Luke and Matthew‘s gospels seem to contradict each other on whether or not the magi came to Jesus‘ birth. Trent Horn breaks down the story of the magi and explains why this isn’t a reason to discredit the gospels.
Some people say the nativity stories contradict each other because Luke does not mention the magi, or the wise-men, being present at Jesus’ birth whereas Matthew does. This could be a case of Matthew recording a detail that Luke omitted, but guess what: Matthew didn’t record the magi being present at Jesus’ birth either.
Matthew 2:1 says, “[W]hen Jesus was born in Bethlehem of Judea in the days of Herod the king, behold, wise men from the East came to “Jerusalem.” As we can see, Matthew never says that the Magi were present at Jesus’ birth. He only says that “in the days of Herod the king” the Magi came to Jerusalem, not Bethlehem.
By the way, Matthew never said there were three magi. That’s a pious tradition that developed later based on the three gifts of gold, frankincense, and myrrh that the magi brought Jesus. Matthew does tell us that after the Magi failed to return to Herod after visiting Jesus, Herod ordered all of Bethlehem’s male children under the age of two to be killed.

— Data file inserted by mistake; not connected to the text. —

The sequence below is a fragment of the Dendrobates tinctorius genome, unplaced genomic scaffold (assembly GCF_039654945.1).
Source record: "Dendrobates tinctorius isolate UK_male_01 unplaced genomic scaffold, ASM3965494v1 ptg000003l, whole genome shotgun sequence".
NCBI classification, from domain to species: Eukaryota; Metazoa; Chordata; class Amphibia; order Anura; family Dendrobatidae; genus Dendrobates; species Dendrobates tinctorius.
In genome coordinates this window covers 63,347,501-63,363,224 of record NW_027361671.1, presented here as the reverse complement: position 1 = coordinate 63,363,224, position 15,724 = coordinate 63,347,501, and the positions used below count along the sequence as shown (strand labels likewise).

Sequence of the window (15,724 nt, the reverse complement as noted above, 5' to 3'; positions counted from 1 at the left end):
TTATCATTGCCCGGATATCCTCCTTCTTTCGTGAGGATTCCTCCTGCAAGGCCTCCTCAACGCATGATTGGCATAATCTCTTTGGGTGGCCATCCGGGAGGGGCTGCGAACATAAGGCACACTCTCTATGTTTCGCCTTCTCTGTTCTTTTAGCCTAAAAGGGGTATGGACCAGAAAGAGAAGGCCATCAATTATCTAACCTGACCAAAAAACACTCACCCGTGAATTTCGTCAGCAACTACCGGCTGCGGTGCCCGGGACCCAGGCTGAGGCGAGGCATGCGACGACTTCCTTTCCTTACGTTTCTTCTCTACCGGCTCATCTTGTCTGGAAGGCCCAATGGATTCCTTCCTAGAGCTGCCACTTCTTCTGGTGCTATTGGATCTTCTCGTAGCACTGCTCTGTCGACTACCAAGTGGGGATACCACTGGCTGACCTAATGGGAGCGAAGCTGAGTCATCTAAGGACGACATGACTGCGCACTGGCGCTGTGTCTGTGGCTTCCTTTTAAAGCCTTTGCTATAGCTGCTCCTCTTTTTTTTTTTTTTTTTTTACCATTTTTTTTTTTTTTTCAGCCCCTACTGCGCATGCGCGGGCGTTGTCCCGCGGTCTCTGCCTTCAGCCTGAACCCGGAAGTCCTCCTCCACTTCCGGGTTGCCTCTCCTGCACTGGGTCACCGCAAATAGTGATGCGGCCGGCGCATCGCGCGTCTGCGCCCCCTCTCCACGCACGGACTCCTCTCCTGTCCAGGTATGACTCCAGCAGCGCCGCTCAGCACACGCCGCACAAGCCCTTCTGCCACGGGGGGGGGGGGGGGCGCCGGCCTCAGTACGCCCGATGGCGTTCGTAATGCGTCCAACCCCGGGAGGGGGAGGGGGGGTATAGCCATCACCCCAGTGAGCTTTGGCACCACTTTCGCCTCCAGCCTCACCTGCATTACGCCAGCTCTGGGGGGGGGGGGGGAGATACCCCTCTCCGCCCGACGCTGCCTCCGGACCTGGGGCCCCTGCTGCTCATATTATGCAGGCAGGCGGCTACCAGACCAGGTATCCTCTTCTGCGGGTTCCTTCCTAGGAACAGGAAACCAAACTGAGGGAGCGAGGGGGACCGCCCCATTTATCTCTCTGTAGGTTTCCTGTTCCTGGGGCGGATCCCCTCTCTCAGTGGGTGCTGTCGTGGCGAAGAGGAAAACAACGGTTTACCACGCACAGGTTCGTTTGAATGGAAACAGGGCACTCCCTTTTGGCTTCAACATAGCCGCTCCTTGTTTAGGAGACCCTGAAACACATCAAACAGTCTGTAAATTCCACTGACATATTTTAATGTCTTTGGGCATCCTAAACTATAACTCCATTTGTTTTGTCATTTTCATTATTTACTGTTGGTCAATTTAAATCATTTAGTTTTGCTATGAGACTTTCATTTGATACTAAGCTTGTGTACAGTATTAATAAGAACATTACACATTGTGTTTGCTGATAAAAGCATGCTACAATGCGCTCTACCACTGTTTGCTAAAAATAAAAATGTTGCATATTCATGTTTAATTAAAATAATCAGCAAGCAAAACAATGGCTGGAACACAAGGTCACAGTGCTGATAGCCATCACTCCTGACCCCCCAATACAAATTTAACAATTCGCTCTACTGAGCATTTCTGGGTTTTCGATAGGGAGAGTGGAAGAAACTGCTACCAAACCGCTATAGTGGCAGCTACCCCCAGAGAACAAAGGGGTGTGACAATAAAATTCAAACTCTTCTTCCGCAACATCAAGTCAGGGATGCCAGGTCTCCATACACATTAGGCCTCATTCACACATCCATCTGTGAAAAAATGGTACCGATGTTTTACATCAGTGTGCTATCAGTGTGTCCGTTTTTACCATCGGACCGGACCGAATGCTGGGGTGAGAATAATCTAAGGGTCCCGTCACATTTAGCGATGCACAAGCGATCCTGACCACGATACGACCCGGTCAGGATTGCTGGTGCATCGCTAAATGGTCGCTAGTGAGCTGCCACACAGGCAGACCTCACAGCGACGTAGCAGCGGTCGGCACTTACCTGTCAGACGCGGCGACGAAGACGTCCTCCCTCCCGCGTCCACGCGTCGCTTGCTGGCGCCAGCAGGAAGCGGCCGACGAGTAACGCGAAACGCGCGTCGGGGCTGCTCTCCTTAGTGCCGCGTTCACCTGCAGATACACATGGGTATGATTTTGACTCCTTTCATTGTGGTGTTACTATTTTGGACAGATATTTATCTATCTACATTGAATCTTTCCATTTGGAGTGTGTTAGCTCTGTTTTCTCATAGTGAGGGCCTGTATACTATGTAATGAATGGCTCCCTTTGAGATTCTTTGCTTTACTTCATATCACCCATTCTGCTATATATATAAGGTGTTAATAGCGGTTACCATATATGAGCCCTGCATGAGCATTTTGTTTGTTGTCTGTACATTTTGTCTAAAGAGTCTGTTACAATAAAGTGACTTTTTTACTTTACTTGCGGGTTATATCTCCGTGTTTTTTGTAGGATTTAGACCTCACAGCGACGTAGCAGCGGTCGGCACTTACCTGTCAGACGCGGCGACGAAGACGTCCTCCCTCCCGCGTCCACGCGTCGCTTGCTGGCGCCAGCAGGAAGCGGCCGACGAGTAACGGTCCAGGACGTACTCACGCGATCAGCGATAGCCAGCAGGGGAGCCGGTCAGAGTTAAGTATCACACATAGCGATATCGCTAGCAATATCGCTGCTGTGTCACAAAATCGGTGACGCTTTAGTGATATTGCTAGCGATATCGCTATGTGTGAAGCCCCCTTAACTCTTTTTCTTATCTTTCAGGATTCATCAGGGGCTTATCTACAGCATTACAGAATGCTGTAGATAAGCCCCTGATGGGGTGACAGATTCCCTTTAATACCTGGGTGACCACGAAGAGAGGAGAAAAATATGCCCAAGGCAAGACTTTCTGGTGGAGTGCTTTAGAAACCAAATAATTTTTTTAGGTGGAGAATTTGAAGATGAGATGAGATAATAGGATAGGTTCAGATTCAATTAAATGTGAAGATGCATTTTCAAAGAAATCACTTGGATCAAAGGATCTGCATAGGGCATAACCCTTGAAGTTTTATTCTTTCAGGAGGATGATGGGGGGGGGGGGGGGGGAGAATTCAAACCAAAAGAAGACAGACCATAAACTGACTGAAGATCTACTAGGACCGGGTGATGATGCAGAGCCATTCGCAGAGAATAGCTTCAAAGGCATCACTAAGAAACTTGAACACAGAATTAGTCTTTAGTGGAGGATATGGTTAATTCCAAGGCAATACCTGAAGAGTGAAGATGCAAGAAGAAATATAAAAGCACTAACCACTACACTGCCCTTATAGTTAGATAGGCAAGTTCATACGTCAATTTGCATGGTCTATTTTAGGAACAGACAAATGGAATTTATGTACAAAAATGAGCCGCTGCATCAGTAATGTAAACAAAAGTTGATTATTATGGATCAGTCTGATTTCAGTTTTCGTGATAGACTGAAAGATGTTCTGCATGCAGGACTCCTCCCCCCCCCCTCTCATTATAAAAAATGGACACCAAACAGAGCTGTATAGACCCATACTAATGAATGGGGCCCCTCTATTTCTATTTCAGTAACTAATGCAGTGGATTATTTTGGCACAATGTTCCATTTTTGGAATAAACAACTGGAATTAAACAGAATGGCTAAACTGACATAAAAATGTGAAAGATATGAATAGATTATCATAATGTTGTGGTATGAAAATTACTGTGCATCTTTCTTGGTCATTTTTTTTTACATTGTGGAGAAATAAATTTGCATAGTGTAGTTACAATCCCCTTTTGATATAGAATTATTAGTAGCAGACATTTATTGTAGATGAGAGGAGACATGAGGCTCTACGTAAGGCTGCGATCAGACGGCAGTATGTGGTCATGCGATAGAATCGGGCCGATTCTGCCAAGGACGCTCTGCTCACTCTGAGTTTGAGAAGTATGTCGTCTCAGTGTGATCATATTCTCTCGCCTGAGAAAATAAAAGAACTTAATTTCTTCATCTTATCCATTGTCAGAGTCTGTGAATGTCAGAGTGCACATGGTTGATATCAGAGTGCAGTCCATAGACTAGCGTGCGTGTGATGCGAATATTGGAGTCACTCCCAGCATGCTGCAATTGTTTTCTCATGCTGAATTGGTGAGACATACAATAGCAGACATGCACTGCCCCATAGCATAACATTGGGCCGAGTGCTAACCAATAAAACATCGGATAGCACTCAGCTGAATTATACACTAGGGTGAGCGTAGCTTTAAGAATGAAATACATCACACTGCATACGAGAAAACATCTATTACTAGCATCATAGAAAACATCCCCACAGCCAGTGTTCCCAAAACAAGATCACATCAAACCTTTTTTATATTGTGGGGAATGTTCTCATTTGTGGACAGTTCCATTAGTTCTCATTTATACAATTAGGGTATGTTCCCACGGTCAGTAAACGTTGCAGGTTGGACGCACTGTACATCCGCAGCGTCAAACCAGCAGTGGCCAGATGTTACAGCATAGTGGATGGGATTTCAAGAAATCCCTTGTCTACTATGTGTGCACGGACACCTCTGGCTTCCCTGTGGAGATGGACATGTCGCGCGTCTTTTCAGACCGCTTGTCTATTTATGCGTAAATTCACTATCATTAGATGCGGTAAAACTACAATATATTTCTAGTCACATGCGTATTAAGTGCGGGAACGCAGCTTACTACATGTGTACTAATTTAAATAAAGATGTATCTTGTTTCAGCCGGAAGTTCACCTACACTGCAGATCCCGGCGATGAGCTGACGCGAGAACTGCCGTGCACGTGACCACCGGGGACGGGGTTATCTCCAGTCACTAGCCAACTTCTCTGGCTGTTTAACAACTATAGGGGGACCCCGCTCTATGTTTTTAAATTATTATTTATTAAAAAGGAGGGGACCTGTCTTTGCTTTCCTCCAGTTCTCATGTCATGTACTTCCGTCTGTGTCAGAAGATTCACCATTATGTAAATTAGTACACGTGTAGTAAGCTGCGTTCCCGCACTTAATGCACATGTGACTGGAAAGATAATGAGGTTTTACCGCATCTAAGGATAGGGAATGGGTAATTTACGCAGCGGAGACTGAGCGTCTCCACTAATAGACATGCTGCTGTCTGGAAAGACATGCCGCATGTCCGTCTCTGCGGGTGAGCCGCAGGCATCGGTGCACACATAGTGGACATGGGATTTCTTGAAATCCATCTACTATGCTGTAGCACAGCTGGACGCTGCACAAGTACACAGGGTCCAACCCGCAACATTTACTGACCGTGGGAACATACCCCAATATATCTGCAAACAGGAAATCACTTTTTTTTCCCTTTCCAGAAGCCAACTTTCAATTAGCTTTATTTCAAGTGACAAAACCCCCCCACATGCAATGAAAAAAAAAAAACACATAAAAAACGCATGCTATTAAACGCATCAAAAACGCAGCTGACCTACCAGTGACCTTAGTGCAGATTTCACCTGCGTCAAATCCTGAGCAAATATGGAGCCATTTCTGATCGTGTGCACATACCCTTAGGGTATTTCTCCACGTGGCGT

If the Magi had gone the six miles from Jerusalem to visit the newborn Jesus in Bethlehem and failed to return after a few days, then why would Herod need to kill toddlers? This implies that much more time had passed between Jesus’ birth and the Magi failing to return to Herod, thus motivating Herod’s plan to kill any child who could be the young king, who, by the time of the issuance of this decree, might have been two years old.
Matthew 2:11 says of the magi, “going into the house they saw the child with Mary his mother, and they fell down and worshiped him.” If Jesus was a toddler when the magi visited, then the Holy Family were either permanently residing in Bethlehem after Christ’s birth before they later settled in Nazareth or they were temporarily residing there, possibly with relatives, while they were away from their home in Nazareth.
Either way, the detail about the magi’s visit is not a contradiction. Instead, it is a revelation of how God was made known, or became an epiphany, not just for a few people in Israel, but for the whole world. Through this manifestation of the Incarnation all people could eventually rejoice in the birth of God their savior.
For Catholic Answers I’m Trent Horn, and thanks for watching.